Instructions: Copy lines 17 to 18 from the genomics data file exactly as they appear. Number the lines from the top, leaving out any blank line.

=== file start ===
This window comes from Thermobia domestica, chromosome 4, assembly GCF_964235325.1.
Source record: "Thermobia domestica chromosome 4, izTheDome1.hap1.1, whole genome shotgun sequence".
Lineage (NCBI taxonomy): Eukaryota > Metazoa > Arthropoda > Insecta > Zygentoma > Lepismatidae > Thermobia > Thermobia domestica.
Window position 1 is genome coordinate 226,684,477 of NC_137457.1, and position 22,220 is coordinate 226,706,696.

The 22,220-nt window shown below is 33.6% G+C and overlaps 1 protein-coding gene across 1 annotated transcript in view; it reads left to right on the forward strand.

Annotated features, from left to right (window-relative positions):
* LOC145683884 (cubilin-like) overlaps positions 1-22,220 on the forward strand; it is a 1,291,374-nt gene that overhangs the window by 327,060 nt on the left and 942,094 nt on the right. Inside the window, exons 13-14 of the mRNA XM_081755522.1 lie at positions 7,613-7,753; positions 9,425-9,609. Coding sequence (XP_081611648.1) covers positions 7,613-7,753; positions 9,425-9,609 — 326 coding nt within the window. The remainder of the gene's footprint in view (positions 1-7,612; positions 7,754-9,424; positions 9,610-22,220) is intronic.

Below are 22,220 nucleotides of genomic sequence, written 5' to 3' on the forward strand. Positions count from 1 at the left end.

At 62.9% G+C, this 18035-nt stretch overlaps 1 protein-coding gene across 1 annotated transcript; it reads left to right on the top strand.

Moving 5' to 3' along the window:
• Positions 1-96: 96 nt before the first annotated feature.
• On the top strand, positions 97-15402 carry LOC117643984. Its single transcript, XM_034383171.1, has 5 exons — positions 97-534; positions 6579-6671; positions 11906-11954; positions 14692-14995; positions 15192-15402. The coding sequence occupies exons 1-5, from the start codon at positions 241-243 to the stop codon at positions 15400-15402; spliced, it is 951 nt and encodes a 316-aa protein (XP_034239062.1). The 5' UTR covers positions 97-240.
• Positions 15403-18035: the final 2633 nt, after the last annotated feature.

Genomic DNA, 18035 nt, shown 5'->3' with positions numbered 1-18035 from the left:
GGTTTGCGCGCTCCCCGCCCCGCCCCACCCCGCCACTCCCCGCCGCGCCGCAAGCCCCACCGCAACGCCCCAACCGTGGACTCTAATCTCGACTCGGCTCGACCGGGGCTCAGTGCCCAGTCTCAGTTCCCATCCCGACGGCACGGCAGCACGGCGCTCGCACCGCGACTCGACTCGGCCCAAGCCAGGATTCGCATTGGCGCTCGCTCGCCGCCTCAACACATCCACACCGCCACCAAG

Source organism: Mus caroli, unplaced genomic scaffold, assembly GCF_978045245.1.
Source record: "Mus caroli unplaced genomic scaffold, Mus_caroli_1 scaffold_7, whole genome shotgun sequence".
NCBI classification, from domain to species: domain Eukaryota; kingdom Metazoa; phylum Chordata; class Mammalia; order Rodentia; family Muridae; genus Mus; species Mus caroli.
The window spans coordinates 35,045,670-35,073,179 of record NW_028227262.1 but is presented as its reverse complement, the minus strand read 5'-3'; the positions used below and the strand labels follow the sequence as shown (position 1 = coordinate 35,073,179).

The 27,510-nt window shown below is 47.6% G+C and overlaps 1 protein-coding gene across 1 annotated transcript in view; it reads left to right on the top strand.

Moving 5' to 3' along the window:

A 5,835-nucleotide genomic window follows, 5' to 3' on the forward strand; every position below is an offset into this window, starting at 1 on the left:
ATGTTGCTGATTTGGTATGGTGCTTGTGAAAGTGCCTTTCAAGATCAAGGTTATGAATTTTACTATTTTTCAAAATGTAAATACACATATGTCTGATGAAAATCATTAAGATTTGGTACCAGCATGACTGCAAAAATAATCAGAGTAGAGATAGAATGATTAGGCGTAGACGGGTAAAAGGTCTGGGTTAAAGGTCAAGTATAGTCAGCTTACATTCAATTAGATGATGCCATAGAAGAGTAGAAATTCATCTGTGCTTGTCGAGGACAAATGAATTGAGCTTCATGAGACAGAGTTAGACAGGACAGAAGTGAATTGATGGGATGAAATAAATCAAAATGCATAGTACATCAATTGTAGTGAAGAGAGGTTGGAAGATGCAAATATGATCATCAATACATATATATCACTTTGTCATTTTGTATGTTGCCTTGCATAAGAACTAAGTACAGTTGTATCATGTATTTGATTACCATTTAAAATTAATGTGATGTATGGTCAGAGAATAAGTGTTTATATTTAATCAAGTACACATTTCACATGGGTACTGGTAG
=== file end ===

Source record: "Mus caroli unplaced genomic scaffold, Mus_caroli_1 scaffold_7, whole genome shotgun sequence".
NCBI classification, from domain to species: domain Eukaryota; kingdom Metazoa; phylum Chordata; class Mammalia; order Rodentia; family Muridae; genus Mus; species Mus caroli.